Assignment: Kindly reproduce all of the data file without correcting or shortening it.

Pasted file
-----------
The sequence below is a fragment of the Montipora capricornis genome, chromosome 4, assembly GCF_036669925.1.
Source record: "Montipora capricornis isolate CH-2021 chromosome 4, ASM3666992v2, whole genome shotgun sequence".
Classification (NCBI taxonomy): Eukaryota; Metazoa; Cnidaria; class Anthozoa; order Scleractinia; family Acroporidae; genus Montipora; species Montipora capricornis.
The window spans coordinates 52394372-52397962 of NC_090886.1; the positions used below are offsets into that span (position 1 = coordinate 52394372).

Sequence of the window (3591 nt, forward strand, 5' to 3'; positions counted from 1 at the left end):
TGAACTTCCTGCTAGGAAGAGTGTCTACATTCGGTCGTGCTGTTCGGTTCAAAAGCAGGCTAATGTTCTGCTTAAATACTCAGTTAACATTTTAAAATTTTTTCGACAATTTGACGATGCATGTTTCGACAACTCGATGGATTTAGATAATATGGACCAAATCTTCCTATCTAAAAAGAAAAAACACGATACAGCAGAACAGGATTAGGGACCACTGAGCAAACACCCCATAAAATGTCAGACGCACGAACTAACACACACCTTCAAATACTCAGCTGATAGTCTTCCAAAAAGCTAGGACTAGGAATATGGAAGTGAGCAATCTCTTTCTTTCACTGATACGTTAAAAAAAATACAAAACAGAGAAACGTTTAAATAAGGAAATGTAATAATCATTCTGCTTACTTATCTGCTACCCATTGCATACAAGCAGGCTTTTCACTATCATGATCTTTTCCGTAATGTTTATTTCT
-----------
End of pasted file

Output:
The sequence below is a fragment of the Montipora capricornis genome, chromosome 4, assembly GCF_036669925.1.
Source record: "Montipora capricornis isolate CH-2021 chromosome 4, ASM3666992v2, whole genome shotgun sequence".
Classification (NCBI taxonomy): Eukaryota; Metazoa; Cnidaria; class Anthozoa; order Scleractinia; family Acroporidae; genus Montipora; species Montipora capricornis.
The window spans coordinates 52394372-52397962 of NC_090886.1; the positions used below are offsets into that span (position 1 = coordinate 52394372).

Sequence of the window (3591 nt, forward strand, 5' to 3'; positions counted from 1 at the left end):
TGAACTTCCTGCTAGGAAGAGTGTCTACATTCGGTCGTGCTGTTCGGTTCAAAAGCAGGCTAATGTTCTGCTTAAATACTCAGTTAACATTTTAAAATTTTTTCGACAATTTGACGATGCATGTTTCGACAACTCGATGGATTTAGATAATATGGACCAAATCTTCCTATCTAAAAAGAAAAAACACGATACAGCAGAACAGGATTAGGGACCACTGAGCAAACACCCCATAAAATGTCAGACGCACGAACTAACACACACCTTCAAATACTCAGCTGATAGTCTTCCAAAAAGCTAGGACTAGGAATATGGAAGTGAGCAATCTCTTTCTTTCACTGATACGTTAAAAAAAATACAAAACAGAGAAACGTTTAAATAAGGAAATGTAATAATCATTCTGCTTACTTATCTGCTACCCATTGCATACAAGCAGGCTTTTCACTATCATGATCTTTTCCGTAATGTTTATTTCT